There I sat, dabber clinched in a my right hand, one eye on my meagre collection of three cards, one eye on the game program and my ears attuned to the caller. A dab of sweat on my forehead testified that this was more than a contest, more than a diversion, this was BINGO.
I can't say that I play bingo a lot. I can count the number of times I have done this on one hand. Usually I only go because my mother wants someone to go with. Normally I decline, but occasionally I give in to the temptation and go.
This most recent occasion was partly to celebrate my vacation, and partly because they refused to hear my refusals. I think they asked me more than ten times. I said NO nine of those times, and they claimed they understood. Then they asked me again. I can't blame them, I made the decision to go. They tried to tempt me with visions of winning back the money I spent on my vacation--but I never thought that realistic, BINGO is a game of luck after all.
Taking a look at my family, you would think that BINGO is hereditary. My grandmother, as legend has it, could still play 24 or more cards of BINGO despite being somewhat diminished by Alzheimer's. She couldn't remember who you were, but she could play and win at BINGO. My mother is also a formidable player who seems to be able to play more than 24 cards--she has to watch mine after all.
Once I did venture to playing 12 cards, but I nearly had a nervous fit. I could barely keep up with the dabbing, let alone figure out if I got the "magic square" or "mystery X" or the "postage stamp" (if you fail to recognize any of these, then you probably aren't a BINGO player) I vowed that night to never play BINGO again. However, who can say no to their mother.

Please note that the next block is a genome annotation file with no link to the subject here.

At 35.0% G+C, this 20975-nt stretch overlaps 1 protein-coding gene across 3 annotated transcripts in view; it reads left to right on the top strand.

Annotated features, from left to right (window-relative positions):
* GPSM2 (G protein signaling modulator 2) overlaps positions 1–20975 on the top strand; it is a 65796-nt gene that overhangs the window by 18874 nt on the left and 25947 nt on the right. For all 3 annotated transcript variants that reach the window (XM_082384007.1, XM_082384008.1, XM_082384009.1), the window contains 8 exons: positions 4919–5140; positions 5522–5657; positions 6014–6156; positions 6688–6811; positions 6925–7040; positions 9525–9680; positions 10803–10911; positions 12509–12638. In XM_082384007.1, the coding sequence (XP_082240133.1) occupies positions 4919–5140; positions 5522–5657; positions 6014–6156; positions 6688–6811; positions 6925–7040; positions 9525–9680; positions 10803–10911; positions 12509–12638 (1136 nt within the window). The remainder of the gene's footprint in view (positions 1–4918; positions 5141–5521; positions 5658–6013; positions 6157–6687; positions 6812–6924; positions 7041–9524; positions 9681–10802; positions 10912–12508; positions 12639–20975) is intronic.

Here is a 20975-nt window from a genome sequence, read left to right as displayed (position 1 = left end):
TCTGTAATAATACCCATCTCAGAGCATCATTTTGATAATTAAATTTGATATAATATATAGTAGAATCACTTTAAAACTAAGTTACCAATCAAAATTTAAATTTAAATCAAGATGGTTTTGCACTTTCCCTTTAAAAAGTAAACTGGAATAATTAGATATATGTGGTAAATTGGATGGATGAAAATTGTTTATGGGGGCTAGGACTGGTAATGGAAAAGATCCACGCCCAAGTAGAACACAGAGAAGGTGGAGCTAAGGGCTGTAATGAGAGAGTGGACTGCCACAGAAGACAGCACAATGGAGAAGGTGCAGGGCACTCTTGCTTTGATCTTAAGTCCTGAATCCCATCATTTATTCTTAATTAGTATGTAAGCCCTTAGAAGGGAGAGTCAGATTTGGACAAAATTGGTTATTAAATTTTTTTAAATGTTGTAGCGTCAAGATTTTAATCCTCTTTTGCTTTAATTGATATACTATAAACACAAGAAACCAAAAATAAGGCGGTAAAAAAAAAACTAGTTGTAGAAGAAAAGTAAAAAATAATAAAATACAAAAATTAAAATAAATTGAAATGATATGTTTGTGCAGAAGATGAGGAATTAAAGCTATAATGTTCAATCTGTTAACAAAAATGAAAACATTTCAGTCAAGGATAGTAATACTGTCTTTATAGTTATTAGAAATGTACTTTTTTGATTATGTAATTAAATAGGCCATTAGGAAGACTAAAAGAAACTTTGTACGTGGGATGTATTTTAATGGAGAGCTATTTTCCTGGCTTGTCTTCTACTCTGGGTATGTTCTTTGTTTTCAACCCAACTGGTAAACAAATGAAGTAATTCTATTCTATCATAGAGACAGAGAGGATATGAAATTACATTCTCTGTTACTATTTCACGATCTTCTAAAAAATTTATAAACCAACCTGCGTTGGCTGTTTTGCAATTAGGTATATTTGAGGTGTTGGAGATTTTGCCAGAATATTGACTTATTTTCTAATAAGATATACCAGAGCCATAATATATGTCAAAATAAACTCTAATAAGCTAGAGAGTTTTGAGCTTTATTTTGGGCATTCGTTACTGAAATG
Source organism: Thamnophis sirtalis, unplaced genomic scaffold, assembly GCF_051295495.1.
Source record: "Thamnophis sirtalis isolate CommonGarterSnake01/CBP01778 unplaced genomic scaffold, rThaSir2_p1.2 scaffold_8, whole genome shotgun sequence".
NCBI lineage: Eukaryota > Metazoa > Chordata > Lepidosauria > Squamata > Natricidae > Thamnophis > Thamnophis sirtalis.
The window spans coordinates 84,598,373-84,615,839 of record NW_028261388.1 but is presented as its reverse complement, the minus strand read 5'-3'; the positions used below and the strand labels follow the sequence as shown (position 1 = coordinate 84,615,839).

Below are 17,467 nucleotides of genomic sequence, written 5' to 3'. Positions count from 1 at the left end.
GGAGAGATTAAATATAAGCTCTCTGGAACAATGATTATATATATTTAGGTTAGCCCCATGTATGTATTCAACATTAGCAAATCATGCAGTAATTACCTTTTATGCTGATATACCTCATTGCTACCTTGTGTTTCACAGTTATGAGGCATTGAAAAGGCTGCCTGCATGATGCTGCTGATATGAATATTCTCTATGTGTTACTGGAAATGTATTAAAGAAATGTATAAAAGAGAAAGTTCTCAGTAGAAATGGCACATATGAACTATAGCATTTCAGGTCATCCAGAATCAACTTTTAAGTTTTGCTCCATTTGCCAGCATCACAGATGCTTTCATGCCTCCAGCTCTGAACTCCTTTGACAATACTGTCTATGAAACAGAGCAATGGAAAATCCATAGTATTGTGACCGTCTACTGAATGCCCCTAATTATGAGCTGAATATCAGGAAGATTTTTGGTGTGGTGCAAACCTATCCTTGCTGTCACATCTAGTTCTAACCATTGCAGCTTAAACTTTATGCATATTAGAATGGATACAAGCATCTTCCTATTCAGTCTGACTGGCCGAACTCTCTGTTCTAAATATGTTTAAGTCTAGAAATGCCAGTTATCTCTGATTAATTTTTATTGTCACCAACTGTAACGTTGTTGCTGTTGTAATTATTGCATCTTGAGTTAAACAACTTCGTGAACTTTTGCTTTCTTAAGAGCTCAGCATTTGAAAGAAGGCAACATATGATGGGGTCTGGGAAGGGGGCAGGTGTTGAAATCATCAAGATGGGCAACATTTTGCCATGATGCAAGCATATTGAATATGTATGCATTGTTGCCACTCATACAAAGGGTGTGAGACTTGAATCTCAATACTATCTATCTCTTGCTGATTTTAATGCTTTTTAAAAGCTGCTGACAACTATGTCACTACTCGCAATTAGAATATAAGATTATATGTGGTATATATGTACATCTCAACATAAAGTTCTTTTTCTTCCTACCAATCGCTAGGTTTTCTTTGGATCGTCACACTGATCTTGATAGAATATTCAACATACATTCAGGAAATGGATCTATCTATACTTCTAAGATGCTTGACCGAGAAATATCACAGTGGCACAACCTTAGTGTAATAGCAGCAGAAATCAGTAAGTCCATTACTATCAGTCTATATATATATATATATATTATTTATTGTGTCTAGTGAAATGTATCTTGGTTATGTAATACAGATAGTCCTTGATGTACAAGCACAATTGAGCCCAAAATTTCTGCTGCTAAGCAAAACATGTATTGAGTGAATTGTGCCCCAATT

My most recent BINGO outing pitted me against a small group of two handed BINGO dabbing enthusiasts. I hazard to guess that, as a man in his forties, I was probably the second or third youngest person in the room, without counting the bingo caller, who I was too busy to get a look at. Thankfully for me, smoking is no longer allowed at BINGO. I imagine that there was a time when the haze of smoke was so thick that you really had to be on top of your cards.
In the old days BINGO players had to lug around a bag of chips that rattled and clinked like poker chips, as well as lucky troll dolls. I didn't see to many of those, but again, I was too busy concentrating to look very hard.
In the end, I didn't win anything, and three cards weren't too many. I probably could have handled six. but certainly no more. I would vow to never go again, but I am sure my mother will ask me the next time she visits, and reluctantly I will go with her.